2. Individual differences effect and expertise reversal effect – related to the individual learner’s amount of available capacity (Plass, Chun, Mayer, & Leutner, 1998, in press; Kalyuga et al., 2003)
  3. Modality effect, redundancy principle, and coherence principle – concerned with optimizing the use of available capacity for information processing (Brünken & Leutner, 2001; Mayer, 2001; Mayer & Moreno, 1998).

***

Measurement of cognitive load

The authors have classified the various methods of measuring cognitive load along two dimensions: objectivity (subjective or objective) and causal relation (direct or indirect).

One of the most common methods is to collect performance outcome measures (objective, indirect). An example of a behavioral measure would involve eye-tracking analysis (Paas et al., 2003).

The use of neuroimaging techniques (PET scans and fMRI) to measure brain activity during task execution represents an objective, direct method. However, there are important practical limitations (only simple tasks, performed in non-authentic learning situations).

A popular method used in experimental psychology involves the dual-task paradigm. It is based on the assumption of limited cognitive resources that can be allocated flexibly to different requirements of task execution.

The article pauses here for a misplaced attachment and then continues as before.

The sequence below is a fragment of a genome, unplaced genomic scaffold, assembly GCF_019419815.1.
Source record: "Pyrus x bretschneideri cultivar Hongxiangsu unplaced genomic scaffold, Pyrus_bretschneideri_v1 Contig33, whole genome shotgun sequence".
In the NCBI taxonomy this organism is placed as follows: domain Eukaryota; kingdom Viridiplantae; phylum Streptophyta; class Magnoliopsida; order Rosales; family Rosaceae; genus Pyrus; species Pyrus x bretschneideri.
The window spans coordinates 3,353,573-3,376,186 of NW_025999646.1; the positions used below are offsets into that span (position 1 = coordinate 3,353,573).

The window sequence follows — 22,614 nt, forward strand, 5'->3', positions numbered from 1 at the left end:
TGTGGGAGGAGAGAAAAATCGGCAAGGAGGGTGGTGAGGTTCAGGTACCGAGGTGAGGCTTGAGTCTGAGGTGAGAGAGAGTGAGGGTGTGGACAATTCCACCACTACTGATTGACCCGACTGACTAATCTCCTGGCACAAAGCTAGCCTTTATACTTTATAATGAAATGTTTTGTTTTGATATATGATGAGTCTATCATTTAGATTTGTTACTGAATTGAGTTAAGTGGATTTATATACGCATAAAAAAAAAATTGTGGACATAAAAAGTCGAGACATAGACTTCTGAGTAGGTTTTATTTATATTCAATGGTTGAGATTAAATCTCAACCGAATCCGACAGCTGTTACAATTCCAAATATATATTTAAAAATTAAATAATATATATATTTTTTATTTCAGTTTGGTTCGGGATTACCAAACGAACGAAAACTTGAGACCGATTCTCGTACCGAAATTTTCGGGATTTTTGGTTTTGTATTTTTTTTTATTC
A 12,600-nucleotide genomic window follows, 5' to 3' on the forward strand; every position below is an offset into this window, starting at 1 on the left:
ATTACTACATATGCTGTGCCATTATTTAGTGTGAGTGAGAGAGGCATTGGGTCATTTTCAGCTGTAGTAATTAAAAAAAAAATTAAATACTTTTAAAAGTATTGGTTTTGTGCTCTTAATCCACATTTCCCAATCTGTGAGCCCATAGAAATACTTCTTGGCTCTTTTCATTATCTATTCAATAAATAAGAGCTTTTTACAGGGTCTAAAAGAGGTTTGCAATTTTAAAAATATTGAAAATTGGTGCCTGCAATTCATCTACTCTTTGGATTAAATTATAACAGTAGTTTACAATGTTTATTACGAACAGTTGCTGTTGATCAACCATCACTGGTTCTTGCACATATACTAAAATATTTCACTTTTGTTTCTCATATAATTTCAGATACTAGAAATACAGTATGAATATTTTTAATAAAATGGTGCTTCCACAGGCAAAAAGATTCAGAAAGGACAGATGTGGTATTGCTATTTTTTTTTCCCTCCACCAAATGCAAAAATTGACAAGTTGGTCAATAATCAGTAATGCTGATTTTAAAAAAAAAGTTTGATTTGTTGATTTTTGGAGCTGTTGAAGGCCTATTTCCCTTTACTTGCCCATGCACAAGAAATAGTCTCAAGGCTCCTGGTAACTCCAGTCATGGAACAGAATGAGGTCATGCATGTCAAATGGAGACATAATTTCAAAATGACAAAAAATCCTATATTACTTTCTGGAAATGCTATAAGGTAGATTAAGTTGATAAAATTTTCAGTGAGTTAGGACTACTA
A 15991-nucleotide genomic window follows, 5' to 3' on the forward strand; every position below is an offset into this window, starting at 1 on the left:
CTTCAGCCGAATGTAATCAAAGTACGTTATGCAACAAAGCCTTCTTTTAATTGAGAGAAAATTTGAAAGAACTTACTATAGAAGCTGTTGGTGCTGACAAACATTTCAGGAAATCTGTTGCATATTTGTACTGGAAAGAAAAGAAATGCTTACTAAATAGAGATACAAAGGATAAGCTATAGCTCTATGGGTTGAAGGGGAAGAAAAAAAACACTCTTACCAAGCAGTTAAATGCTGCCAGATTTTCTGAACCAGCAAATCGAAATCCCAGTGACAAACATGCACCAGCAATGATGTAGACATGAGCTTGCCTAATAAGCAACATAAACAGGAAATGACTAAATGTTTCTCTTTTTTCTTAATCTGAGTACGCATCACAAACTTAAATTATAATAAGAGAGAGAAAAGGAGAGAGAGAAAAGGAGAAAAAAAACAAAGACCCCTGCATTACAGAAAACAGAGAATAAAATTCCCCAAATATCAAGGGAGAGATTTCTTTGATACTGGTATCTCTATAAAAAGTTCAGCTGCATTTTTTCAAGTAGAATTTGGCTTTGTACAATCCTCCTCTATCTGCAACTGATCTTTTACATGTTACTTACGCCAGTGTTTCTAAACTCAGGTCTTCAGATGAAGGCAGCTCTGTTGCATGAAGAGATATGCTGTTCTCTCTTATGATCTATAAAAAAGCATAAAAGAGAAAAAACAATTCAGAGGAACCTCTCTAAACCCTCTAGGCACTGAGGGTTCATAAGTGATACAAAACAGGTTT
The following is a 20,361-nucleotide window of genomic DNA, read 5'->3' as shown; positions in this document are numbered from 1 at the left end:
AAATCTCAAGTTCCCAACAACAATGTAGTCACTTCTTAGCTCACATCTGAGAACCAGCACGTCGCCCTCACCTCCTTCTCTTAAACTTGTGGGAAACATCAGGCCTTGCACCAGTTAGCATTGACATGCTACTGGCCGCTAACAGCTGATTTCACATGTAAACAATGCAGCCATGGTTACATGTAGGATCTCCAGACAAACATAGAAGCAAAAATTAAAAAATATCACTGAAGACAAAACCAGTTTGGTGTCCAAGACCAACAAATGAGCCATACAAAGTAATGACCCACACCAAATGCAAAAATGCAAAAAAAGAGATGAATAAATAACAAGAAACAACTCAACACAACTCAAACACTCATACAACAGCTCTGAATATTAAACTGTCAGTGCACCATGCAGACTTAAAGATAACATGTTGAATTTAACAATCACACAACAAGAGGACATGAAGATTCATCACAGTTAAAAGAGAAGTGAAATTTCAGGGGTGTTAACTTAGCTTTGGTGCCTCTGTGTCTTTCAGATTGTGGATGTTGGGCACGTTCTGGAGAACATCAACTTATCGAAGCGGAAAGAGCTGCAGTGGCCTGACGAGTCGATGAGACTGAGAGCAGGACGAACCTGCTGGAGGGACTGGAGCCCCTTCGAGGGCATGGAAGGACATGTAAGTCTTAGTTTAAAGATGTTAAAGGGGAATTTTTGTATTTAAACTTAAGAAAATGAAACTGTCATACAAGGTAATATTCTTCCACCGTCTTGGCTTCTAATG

The dual-task approach can be used in two ways:

  1. A secondary task is added to a primary task with the intention of inducing memory load. The dependent variable of interest is the performance in the primary task, which should decrease in a dual-task condition compared to a single-task condition.
  2. A secondary task is used for the measurement of the memory load induced by a primary task. Here, the performance in the secondary task is the variable of interest. If different variants of a primary task induce different amounts of memory load, then the performance in the secondary task will vary accordingly.

Advantages of the dual-task approach, compared to previously discussed methods for measuring cognitive load:

  • Since primary and secondary tasks are attended to at the same time, it is possible to measure cognitive load at the very point in time when the load is induced in the learner. Subjective rating scales of mental effort, for example, can only be reasonably applied after the task execution.
  • By using different secondary tasks that are linked to different process steps of information processing, such as perception, preprocessing in one of the slave systems, or information integration (Baddeley, 1986), it is possible to identify in which of the process steps the cognitive load is imposed.
  • Measuring the load induced by different design variants of multimedia instruction for the same learner makes the load measurement independent from individual differences, such as abilities, interest, or prior knowledge, that are known
    to affect learning outcomes in between-subjects designs.